Sheesh, only two books this week? And one turned out to be a book I had already read? I am shamed.

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10 Responses to Unraveled Wednesday, 5/5/21.

  1. readknit says:

    I’m glad you are able to attend your knitting group in person and consult a pro knitter (not that you are not a pro!). Hopefully you arrive at a solution that works for you. There’s no shame in only two books this week; sometimes life just interferes with reading and other fun stuff.

  2. Kathleen Walsh says:

    I read the entire trilogy you recommended by Diane Harkness! I could not stop. I found it was cheaper to purchase the 3 books separately than in the boxed set.One was only $2.99 Canadian on Kindle Unlimited whereas the boxed set would have cost about $20 more for the 3. I read them on Kindle straight through and loved every minut! Thank you for all your recommendations!

  3. gayle says:

    Good luck with your yarn dilemma! I expect I could offer some advice if your knitting was actually in my hand. My brain isn’t up to visualizing the pattern these days…
    I know I’ve read some of John Sandford’s books, but I’ve long forgotten just where I was in the series. I was nowhere near 30, though, so there’s plenty for me to queue up. Thanks!

  4. Kitten WAW says:

    Yesterday was Star Wars day (May The Fourth Be With You!), but apparently it wasn’t, as far as your knitting conundrum. I would like to initiate today as Booze Makes Your Problems Vanish Day – May The Fifth Be In You!.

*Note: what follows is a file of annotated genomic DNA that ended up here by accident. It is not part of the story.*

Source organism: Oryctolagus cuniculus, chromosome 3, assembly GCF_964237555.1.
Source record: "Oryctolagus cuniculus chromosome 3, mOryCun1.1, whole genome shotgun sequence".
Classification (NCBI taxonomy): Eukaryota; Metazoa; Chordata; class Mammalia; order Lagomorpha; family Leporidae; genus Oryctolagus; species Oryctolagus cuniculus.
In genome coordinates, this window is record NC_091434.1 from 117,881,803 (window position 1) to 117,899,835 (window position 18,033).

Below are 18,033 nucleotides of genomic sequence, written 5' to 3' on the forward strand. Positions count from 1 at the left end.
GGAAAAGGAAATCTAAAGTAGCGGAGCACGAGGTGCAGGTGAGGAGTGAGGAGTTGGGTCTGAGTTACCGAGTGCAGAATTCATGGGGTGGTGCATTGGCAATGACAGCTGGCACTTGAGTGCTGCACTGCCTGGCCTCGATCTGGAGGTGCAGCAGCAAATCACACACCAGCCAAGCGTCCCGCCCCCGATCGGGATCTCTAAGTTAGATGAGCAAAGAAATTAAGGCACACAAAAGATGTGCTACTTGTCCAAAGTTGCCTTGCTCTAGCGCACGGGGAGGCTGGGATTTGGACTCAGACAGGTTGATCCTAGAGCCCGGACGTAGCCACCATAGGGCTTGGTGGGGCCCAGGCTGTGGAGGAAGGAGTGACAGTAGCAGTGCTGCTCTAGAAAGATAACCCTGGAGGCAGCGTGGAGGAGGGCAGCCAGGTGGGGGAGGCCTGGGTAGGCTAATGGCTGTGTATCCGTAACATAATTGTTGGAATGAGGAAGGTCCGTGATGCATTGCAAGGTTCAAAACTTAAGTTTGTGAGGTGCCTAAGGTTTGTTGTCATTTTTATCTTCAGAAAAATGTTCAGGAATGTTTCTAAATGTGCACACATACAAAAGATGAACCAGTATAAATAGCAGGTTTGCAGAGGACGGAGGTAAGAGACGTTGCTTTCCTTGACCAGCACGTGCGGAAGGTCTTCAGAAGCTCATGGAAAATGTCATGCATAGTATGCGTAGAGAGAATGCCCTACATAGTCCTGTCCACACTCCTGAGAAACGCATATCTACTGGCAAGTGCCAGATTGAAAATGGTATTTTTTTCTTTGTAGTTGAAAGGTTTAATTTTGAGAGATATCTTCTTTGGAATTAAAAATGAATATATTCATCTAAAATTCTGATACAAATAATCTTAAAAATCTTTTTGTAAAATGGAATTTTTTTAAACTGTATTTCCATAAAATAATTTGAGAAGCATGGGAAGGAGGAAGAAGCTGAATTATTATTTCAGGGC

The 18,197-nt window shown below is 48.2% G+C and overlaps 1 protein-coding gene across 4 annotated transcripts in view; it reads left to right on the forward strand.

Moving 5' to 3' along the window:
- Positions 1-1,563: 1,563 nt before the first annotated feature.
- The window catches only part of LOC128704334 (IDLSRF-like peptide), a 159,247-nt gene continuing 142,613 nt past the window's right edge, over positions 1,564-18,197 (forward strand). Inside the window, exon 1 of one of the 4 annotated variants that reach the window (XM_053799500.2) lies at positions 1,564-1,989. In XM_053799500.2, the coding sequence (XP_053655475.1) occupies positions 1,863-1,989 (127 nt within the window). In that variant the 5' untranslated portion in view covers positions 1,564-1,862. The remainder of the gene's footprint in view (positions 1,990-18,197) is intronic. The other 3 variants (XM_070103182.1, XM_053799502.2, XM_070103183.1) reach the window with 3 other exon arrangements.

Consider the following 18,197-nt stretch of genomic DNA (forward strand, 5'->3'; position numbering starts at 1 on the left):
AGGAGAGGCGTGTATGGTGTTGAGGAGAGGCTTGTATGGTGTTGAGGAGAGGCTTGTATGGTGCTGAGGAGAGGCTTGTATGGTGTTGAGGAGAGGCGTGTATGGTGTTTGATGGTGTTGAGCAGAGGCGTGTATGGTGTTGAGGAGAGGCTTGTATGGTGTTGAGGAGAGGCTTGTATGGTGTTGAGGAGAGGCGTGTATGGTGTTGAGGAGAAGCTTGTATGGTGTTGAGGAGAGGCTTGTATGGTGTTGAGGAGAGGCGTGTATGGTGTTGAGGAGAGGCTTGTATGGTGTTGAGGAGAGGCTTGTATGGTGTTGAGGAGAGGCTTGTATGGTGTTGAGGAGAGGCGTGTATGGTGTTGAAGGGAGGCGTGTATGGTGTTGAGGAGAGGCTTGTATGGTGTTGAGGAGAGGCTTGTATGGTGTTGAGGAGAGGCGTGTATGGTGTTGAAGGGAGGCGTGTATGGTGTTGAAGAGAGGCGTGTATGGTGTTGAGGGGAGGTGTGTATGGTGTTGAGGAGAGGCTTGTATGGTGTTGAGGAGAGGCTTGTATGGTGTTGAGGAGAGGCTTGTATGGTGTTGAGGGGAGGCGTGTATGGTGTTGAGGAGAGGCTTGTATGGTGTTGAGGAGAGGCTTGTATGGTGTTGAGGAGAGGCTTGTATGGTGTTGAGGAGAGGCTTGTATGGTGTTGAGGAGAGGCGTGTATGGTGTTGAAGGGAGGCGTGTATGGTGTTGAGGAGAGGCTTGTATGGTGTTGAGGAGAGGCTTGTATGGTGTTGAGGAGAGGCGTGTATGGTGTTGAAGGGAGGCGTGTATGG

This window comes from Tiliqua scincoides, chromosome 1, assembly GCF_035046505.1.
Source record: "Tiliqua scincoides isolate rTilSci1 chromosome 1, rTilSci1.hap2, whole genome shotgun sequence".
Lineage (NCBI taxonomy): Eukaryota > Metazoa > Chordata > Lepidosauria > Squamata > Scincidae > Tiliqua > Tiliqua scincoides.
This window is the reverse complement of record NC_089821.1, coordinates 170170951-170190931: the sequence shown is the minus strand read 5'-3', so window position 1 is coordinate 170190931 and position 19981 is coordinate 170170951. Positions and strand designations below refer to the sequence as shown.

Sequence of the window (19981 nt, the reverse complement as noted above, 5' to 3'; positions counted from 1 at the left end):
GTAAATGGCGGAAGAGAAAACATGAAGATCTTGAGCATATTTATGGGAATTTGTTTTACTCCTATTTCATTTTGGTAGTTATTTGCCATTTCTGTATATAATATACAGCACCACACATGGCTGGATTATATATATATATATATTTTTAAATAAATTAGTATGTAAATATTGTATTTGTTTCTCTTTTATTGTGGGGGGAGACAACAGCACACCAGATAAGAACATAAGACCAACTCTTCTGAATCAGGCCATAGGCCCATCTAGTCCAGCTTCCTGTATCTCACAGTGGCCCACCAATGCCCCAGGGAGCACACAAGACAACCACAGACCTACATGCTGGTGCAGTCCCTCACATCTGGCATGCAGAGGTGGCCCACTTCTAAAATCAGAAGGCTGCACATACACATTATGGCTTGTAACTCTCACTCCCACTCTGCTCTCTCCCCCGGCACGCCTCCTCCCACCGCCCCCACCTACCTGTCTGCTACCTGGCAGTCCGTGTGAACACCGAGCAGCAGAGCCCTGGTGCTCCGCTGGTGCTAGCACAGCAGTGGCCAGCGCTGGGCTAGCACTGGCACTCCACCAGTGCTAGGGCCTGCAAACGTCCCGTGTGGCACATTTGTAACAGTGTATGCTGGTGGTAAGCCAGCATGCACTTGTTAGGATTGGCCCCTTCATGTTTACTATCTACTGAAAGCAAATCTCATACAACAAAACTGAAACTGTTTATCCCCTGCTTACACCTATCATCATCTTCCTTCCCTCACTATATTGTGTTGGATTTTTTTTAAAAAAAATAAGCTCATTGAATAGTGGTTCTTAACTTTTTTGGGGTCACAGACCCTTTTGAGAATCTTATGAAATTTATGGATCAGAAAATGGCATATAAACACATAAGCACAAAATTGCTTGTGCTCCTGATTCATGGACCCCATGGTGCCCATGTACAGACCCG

I’m not familiar with the pattern, but in the first option, if you move your color changes by only a few stitches each time, could you allow short floats rather than cutting the yarn each time?

  5. Vera says:

    I just placed a request for “Daughters of the Dust” with my library – that looks great! Love all the different reds in your sweater.

  6. Kat says:

    In person knitting… sigh. I hope my group will be able to meet outdoors soon! (we need the weather to cooperate!)

    And I am with Vera on Daughters of the Dust! I hope that my library has a copy! Thank you!

  7. Ellen D. says:

    No help on the knitting advice. 🙂
    I am still reading “Heart of Fire”, the autobiography of Senator Mazie Hirono. It is amazing all of the things she has been able to accomplish in her life starting from such very poor beginnings. I am near the end where she is fighting for the people against the Republicans during the last administration. I appreciate her view of what was going on in the Senate during that time. Taking me a while to read but I recommend it. What an amazing woman! Only immigrant serving in the U.S. Senate at this time.

  8. Rebecca says:

    Are you aware that Daughters of the Dust has been made into a movie? It’s available through Prime.

  9. Jane says:

    I hope you find a solution to the knitting/yarn dilemma. The reds are very pretty together.

  10. Best of luck with the Boxy. I can’t think of any additional solutions, but maybe your pro knitter friend will. If it was me, I would do the back side first using the easier second method, and see how noticeable it looked. If it didn’t bug me, I’d then do the front the same way. (Though of course, if it did bug me, I’d be back to wondering at solutions…)